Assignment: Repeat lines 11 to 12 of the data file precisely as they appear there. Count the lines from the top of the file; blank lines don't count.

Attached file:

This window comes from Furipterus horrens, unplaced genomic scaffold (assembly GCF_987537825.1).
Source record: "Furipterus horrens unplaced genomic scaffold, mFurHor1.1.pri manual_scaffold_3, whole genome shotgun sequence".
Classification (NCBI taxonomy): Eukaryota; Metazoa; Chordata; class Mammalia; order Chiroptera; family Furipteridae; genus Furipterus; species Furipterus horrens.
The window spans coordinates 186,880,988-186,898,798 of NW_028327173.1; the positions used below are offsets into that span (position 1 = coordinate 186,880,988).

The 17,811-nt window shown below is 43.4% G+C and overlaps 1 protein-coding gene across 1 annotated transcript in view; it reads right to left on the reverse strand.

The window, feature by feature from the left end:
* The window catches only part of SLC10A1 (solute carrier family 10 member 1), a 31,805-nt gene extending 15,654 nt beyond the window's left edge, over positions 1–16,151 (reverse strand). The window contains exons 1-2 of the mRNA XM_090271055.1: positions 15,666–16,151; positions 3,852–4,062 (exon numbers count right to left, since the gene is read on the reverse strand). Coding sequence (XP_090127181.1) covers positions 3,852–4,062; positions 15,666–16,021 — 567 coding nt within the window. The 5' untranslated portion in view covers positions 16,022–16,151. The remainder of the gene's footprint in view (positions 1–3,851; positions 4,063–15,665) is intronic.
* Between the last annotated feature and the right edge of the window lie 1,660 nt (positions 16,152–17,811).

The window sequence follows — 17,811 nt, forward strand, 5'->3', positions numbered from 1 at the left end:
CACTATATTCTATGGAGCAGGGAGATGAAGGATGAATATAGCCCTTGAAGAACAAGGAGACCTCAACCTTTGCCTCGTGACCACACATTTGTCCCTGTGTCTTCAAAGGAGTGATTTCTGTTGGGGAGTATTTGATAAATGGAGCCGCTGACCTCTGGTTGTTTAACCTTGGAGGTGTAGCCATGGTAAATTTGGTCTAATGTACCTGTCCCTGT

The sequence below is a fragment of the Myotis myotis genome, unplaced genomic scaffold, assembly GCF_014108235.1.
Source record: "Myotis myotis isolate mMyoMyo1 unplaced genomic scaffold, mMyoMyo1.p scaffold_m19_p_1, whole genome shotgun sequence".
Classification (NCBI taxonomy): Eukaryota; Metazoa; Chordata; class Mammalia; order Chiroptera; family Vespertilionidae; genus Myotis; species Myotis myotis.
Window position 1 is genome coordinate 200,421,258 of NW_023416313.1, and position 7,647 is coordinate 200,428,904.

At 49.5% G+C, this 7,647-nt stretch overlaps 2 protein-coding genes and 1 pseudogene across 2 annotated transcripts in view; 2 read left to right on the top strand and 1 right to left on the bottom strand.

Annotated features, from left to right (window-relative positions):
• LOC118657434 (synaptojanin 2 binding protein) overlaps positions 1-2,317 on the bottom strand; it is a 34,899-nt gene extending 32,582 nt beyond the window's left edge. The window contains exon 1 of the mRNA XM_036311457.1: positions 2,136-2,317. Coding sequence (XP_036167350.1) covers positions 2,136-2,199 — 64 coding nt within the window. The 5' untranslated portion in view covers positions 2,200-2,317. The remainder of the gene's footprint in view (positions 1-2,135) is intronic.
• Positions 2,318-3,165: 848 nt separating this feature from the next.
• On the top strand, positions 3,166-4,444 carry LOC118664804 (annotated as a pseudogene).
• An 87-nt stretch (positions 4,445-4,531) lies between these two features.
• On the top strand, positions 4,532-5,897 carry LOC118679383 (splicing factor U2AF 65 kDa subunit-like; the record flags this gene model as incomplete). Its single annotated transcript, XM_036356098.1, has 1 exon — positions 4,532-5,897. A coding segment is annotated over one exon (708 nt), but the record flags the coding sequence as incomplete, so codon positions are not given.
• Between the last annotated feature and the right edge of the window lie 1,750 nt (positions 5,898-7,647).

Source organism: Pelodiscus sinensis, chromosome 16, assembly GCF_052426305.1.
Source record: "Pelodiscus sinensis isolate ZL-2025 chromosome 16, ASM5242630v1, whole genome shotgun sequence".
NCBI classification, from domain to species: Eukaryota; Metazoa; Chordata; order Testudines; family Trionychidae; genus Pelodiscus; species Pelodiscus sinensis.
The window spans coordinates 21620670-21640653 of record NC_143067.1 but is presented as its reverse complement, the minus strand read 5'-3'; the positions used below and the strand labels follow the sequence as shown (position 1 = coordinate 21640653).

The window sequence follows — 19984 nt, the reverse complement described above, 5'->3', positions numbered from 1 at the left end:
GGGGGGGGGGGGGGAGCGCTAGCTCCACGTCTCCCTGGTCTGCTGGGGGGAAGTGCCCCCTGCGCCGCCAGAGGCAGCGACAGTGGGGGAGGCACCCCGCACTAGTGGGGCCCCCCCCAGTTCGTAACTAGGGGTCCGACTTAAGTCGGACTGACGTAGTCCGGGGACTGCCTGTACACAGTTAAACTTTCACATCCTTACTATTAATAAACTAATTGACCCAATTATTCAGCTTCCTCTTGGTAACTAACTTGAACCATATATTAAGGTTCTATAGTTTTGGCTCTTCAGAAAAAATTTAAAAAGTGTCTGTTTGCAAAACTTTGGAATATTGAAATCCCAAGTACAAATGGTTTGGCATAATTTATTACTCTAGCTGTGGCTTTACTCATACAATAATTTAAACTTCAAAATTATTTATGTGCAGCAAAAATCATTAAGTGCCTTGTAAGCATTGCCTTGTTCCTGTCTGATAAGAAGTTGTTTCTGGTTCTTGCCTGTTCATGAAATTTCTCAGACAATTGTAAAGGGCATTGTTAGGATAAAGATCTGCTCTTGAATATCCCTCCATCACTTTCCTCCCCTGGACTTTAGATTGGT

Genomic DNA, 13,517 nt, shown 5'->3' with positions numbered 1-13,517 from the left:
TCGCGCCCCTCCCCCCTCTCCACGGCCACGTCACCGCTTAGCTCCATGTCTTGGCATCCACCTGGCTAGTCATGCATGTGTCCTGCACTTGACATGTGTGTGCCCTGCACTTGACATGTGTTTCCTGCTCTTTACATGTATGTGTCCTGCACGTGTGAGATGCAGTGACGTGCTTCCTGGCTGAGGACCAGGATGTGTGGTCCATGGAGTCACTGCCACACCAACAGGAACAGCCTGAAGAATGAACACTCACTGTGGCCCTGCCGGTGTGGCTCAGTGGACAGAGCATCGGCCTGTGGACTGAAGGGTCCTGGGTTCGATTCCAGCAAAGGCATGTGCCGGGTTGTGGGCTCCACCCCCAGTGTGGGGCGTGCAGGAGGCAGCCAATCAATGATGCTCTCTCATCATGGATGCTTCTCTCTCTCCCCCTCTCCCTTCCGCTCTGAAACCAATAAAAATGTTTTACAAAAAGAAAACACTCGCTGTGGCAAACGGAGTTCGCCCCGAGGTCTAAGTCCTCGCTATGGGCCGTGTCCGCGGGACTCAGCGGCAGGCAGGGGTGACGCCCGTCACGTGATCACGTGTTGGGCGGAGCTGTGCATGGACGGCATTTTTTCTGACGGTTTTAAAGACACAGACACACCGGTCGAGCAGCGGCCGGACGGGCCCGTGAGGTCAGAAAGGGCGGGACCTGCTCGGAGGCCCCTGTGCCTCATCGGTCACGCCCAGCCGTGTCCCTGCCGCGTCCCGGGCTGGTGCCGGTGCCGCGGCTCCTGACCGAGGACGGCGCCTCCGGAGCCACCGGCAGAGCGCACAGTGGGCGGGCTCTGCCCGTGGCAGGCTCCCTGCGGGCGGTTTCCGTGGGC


The sequence below is a fragment of the Myotis myotis genome, unplaced genomic scaffold, assembly GCF_014108235.1.
Source record: "Myotis myotis isolate mMyoMyo1 unplaced genomic scaffold, mMyoMyo1.p scaffold_m19_p_1, whole genome shotgun sequence".